8 April, 2015
Im-pasta-bly Good DinnerComments : 1 Posted in : dinner, easy, food, funny, humor, Olive Garden, pasta, recipe, sausage, Uncategorized on by : Jeanette Schramm
This recipe is from a favorite source of mine, 12 Tomatoes. It’s supposed to be a homemade version of an Olive Garden meal: Pepper and Sausage Rigatoni.
The recipe, it says, serves six, so I decided to invite some friends over for dinner, rather than cutting the recipe, as I usually would. The boyfriend and I had recently upgraded the entertainment system in my apartment, so we figured we would host a movie night.
The recipe seemed pretty straightforward. I started the prep-work by cleaning and cutting the veggies while the sausage finished thawing out.
Instead of using Italian sausage, which the recipe called for, I decided to use something I found at Sam’s.
If you can’t get some of these delicious things, I would recommend using Gianelli Italian sausages. They’re extremely flavorful and relatively easy to find, in my experience.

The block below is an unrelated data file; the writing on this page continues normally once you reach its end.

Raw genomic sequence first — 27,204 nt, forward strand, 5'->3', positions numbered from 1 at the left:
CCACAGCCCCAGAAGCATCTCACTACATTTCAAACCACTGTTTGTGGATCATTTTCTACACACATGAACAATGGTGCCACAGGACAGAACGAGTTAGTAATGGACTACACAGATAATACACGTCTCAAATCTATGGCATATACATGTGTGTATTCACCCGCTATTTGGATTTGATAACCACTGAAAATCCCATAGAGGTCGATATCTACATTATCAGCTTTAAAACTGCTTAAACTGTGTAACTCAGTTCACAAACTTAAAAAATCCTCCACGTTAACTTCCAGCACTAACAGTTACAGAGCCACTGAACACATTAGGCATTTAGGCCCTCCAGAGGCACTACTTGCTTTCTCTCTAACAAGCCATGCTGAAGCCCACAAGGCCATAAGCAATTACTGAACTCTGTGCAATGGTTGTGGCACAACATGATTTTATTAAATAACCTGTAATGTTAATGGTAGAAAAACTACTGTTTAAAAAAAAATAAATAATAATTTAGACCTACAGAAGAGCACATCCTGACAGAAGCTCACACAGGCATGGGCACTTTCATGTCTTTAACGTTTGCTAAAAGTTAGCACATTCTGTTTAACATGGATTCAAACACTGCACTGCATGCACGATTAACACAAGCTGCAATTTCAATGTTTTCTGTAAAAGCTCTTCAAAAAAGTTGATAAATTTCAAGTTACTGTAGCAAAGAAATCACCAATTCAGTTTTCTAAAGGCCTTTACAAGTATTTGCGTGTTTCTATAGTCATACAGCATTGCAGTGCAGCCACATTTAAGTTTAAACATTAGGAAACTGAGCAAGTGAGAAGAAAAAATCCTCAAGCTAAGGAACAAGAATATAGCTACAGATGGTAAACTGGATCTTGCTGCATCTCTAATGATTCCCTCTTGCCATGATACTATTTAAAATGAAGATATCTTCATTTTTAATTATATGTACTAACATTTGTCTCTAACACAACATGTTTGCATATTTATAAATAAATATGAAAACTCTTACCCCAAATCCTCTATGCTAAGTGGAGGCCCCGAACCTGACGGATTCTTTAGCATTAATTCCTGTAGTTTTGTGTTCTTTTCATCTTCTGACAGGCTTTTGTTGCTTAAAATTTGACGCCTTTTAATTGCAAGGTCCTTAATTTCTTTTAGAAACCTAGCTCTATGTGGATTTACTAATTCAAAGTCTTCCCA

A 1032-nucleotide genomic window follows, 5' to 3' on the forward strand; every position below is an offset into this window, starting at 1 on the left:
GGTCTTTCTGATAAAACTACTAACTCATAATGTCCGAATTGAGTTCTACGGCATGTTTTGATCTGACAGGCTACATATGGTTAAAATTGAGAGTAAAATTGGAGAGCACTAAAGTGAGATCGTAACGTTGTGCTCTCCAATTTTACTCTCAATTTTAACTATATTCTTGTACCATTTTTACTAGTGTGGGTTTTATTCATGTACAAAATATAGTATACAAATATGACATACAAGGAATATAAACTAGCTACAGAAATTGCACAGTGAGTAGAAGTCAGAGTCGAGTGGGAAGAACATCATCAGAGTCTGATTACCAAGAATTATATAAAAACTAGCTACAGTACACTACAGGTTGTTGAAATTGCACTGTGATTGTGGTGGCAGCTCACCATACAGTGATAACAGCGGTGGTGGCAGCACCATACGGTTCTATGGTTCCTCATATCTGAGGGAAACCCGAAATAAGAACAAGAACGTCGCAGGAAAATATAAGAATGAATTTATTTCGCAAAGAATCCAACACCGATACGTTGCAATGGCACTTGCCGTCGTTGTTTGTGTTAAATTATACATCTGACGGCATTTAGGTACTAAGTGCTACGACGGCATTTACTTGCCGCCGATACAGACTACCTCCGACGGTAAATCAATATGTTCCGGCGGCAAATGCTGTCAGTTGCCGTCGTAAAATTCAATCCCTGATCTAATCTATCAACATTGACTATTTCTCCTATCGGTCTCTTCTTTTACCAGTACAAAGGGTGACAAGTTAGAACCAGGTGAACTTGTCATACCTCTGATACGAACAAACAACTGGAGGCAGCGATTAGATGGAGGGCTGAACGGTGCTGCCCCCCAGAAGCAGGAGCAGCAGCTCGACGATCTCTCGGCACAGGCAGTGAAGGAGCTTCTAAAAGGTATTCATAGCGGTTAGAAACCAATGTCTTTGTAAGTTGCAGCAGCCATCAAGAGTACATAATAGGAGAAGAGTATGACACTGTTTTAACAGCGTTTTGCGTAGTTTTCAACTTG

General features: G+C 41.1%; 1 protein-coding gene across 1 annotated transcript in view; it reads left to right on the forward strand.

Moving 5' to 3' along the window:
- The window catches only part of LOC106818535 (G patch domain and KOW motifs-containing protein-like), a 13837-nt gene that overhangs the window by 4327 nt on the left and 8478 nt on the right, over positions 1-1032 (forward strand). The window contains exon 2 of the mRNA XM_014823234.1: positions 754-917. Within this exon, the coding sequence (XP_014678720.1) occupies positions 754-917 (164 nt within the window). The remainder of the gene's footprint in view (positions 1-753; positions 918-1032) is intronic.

I started by prepping the peppers and the onion.
I learned, at a young age, a lot of good kitchen tips. Alton Brown taught me never to leave knives in the sink — wash them immediately and put them away. Rachael Ray taught me to use a garbage bowl while cooking, so you don’t have to make back and forth trips to the trash can for small things, like onion skins.
So, heeding the advice of one of my idols, I got out my garbage bowl.
I also keep a grocery bag hanging on one of the knobs of the lower cabinets near my workspace, so I can toss dinner garbage in there instead of into my main trash can, which is much larger. I find that it keeps the closet that my trash can is in from getting smelly.
The recipe said to remove the seeds from and chop the peppers.
Next, the onion.
I made it through the first half of the onion before my eyes started to water.
Fun fact: your eyes will water less if you cut onions with a non-serrated knife than if you use a serrated knife. Onions make you cry because of a gas called Propanethiol S-oxide, which mixes with enzymes in the onion and is released when you cut the bulb.
Now that my eyes were sufficiently on fire, it was time to move on to the cooking part of the prep-work.
From here, the cooking process became a lot of running back and forth. I put the pasta on, cut the sausage (which was pre-cooked) and started sautéeing the vegetables.
Once the pasta finished cooking, I strained it and finished combining everything else in the pan.
Then: the pasta.
All done! It’s time to serve up and enjoy!
(and time for me to go get lunch!)